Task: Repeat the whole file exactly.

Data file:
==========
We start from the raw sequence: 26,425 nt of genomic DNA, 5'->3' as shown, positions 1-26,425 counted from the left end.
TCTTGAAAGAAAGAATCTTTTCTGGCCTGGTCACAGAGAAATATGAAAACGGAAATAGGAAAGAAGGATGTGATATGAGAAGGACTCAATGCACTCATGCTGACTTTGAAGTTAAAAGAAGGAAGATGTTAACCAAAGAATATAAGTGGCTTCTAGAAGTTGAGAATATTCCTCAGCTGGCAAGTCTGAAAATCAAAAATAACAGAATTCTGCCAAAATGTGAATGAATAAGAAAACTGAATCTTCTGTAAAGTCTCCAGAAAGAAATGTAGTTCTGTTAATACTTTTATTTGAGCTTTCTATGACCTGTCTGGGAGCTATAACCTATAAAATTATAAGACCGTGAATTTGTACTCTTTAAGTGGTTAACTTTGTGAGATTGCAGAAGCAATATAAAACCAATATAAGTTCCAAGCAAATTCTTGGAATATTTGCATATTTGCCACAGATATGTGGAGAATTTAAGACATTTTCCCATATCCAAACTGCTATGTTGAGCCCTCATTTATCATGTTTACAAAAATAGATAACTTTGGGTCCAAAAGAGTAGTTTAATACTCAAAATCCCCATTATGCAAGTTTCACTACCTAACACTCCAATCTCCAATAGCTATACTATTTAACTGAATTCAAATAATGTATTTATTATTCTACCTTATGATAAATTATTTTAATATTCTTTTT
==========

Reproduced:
We start from the raw sequence: 26,425 nt of genomic DNA, 5'->3' as shown, positions 1-26,425 counted from the left end.
TCTTGAAAGAAAGAATCTTTTCTGGCCTGGTCACAGAGAAATATGAAAACGGAAATAGGAAAGAAGGATGTGATATGAGAAGGACTCAATGCACTCATGCTGACTTTGAAGTTAAAAGAAGGAAGATGTTAACCAAAGAATATAAGTGGCTTCTAGAAGTTGAGAATATTCCTCAGCTGGCAAGTCTGAAAATCAAAAATAACAGAATTCTGCCAAAATGTGAATGAATAAGAAAACTGAATCTTCTGTAAAGTCTCCAGAAAGAAATGTAGTTCTGTTAATACTTTTATTTGAGCTTTCTATGACCTGTCTGGGAGCTATAACCTATAAAATTATAAGACCGTGAATTTGTACTCTTTAAGTGGTTAACTTTGTGAGATTGCAGAAGCAATATAAAACCAATATAAGTTCCAAGCAAATTCTTGGAATATTTGCATATTTGCCACAGATATGTGGAGAATTTAAGACATTTTCCCATATCCAAACTGCTATGTTGAGCCCTCATTTATCATGTTTACAAAAATAGATAACTTTGGGTCCAAAAGAGTAGTTTAATACTCAAAATCCCCATTATGCAAGTTTCACTACCTAACACTCCAATCTCCAATAGCTATACTATTTAACTGAATTCAAATAATGTATTTATTATTCTACCTTATGATAAATTATTTTAATATTCTTTTT